Series of posts about Covert Incest from “Silently Seduced” by Kenneth Adams. Exploring the dynamics of covert (emotional or non-sexual but gender-related) incest.
Consider his writings to determine for yourself whether Adams description applies to the “daughterhood movement” concepts of children giving their hearts to their fathers as advocated by the Botkins and patriocentrists (?“Botkin Syndrome”?).
From pages 9 – 11:
Covert incest occurs when a child becomes the object of a parent's affection, love, passion and preoccupation. The parent, motivated by the loneliness and emptiness created by a chronically troubled marriage or relationship, makes the child a surrogate partner. This boundary between caring and incestuous love is crossed when the relationship with the child exists to meet the needs of the parent rather than those of the child. As the deterioration in the marriage progresses, the dependency on the child becomes increasingly characterized by desperation, jealousy and a disregard for personal boundaries. The child becomes an object to be manipulated and used so the parent can avoid the pain and reality of a troubled marriage.
The child feels used and trapped, the same feelings that overt incest victims experience... Over time, the child becomes more preoccupied with the parent's needs and feels protective and concerned. A psychological marriage between parent and child results. The child becomes the parent's surrogate spouse...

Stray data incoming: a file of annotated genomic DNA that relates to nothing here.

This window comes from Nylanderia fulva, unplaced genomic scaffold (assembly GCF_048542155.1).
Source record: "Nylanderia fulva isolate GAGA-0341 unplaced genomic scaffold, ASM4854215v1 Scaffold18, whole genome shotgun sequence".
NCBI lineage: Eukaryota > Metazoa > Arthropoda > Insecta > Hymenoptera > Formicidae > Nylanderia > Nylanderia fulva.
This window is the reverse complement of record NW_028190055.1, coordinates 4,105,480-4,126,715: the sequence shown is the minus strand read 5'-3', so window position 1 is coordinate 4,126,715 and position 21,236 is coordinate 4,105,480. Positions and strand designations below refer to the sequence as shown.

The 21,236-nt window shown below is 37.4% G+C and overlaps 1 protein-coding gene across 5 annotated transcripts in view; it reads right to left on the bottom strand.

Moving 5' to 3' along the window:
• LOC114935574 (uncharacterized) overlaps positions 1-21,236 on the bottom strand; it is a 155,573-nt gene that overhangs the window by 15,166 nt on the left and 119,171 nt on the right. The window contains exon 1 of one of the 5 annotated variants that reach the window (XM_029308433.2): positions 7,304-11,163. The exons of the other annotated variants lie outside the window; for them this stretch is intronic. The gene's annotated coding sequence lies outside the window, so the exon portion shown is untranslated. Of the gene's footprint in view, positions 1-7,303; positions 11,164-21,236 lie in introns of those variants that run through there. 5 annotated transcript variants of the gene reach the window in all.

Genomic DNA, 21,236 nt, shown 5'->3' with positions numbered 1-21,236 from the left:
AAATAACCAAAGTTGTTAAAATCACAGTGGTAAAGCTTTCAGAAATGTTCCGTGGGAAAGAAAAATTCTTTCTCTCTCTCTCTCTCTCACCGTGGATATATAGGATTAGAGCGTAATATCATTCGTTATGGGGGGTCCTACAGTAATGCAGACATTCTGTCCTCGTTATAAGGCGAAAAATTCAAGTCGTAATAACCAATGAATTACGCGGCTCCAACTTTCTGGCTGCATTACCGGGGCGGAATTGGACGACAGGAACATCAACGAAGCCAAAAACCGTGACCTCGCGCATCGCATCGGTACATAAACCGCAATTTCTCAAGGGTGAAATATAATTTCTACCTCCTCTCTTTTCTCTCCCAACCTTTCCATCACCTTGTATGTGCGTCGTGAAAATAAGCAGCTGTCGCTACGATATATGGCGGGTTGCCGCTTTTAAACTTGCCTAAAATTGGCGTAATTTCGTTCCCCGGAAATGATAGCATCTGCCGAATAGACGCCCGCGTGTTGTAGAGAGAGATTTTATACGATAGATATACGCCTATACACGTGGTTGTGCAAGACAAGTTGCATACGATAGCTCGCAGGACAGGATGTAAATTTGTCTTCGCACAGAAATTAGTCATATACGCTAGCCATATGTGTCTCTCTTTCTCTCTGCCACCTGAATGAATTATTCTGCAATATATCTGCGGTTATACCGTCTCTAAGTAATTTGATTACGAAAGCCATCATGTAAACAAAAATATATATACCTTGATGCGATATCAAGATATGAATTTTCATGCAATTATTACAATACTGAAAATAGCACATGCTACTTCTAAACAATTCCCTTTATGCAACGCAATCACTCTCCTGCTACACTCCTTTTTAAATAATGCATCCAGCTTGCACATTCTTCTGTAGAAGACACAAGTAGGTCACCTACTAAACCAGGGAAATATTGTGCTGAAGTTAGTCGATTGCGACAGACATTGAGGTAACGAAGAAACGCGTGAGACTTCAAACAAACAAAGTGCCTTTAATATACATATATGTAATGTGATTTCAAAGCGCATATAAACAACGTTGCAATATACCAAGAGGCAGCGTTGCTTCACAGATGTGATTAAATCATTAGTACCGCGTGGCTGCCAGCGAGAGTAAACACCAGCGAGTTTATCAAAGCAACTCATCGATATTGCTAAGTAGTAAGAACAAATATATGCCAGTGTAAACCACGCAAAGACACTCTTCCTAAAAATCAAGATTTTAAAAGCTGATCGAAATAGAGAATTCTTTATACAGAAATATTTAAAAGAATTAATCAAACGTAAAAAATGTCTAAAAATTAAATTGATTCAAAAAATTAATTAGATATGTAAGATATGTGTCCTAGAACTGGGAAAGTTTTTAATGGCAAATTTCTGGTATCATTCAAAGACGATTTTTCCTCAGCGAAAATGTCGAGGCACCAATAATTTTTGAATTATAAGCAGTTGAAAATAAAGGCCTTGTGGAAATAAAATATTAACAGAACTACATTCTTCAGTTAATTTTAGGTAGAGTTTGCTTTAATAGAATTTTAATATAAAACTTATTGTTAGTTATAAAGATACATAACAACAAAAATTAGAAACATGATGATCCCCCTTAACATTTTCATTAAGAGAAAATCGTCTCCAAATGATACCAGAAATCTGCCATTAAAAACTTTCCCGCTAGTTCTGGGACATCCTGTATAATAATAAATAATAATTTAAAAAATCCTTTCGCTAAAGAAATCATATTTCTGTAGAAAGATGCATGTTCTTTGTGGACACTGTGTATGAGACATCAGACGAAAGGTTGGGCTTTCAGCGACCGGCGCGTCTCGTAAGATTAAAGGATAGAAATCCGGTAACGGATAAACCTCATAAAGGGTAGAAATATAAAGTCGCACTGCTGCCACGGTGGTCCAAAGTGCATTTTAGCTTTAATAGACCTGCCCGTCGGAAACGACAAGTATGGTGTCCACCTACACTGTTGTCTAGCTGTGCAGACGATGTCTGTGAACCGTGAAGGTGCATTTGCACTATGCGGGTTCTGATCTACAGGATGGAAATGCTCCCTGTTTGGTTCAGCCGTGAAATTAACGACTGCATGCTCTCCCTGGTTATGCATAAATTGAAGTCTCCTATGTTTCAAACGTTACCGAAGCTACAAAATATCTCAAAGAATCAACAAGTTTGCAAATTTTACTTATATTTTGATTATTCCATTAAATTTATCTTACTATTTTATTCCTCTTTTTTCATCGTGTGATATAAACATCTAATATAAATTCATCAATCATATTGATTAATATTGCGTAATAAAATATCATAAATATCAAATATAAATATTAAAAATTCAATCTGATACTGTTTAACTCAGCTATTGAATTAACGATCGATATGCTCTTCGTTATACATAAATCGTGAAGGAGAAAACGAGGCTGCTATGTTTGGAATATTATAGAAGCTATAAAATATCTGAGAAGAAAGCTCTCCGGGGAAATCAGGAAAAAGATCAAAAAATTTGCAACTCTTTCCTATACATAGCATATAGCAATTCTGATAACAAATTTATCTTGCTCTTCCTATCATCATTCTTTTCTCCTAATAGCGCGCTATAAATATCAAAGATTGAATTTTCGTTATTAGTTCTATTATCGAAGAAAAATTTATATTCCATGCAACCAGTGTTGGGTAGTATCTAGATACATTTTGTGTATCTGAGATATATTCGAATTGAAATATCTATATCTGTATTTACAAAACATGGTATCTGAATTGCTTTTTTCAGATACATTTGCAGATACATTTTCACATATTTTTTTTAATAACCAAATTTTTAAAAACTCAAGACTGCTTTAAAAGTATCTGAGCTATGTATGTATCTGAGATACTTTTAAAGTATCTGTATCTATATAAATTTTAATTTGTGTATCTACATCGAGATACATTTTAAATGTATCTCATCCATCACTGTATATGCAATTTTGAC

To the child, the parent's love feels more confining than freeing, more demanding than giving and more intrusive than nurturing. The relationship becomes sexually energized and violating without the presence of sexual innuendos, sexual touch or conscious sexual feelings on the part of the parent. The chronic lack of attachment in the marriage is enough to create an atmosphere of sexualized energy that spills over to the child.
The sexual energy or tension created in a relationship of covert incest is more akin to young love than to a caring parent-child love...
An important difference between overt and covert incest is that, while the overt victim feels abused, the covert victim feels idealized and privileged. Yet underneath, the thin mask of feeling special and privileged rests the same trauma of the overt victim: rage, anger, shame and guilt. The sense of exploitation resulting from being a parent's surrogate partner or spouse is buried behind a wall of illusion and denial. The adult covert incest victim remains stuck in a pattern of living aimed at keeping the special relationship going with the opposite-sex parent. It is a pattern of always trying to please Mommy or Daddy. In this way, the adult continues to be idealized. A privileged and special position is maintained; the pain and suffering of a lost childhood denied. Separation never occurs and feelings of being trapped in the psychological marriage deepen. This interferes with the victim's capacity for healthy intimacy and sexuality.
From page 17:
One of the more difficult tasks for heroes or responsible adult children is to take themselves off the idealized and privileged pedestal they were given by the opposite-sex parent. That position represents being loved for what you can provide for your parent, not for who you are.